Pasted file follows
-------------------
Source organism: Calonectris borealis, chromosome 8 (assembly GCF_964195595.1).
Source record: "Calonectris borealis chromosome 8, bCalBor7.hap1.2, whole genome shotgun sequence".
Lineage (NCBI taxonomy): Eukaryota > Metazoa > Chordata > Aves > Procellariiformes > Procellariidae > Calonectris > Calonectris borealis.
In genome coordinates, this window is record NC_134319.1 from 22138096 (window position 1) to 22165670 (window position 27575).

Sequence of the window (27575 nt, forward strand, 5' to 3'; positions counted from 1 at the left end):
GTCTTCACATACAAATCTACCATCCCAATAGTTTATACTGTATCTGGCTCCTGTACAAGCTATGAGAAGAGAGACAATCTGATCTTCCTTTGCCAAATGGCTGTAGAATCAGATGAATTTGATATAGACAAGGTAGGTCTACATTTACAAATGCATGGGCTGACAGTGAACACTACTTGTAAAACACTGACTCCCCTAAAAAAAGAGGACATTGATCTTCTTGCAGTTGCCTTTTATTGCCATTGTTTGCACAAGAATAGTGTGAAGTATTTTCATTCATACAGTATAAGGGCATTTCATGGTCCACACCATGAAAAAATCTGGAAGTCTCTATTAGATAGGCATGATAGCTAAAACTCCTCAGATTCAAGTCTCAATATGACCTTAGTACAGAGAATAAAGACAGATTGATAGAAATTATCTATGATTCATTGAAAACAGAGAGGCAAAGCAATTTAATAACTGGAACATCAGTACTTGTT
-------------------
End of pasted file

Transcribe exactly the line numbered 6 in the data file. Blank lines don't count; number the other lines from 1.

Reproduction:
GTCTTCACATACAAATCTACCATCCCAATAGTTTATACTGTATCTGGCTCCTGTACAAGCTATGAGAAGAGAGACAATCTGATCTTCCTTTGCCAAATGGCTGTAGAATCAGATGAATTTGATATAGACAAGGTAGGTCTACATTTACAAATGCATGGGCTGACAGTGAACACTACTTGTAAAACACTGACTCCCCTAAAAAAAGAGGACATTGATCTTCTTGCAGTTGCCTTTTATTGCCATTGTTTGCACAAGAATAGTGTGAAGTATTTTCATTCATACAGTATAAGGGCATTTCATGGTCCACACCATGAAAAAATCTGGAAGTCTCTATTAGATAGGCATGATAGCTAAAACTCCTCAGATTCAAGTCTCAATATGACCTTAGTACAGAGAATAAAGACAGATTGATAGAAATTATCTATGATTCATTGAAAACAGAGAGGCAAAGCAATTTAATAACTGGAACATCAGTACTTGTT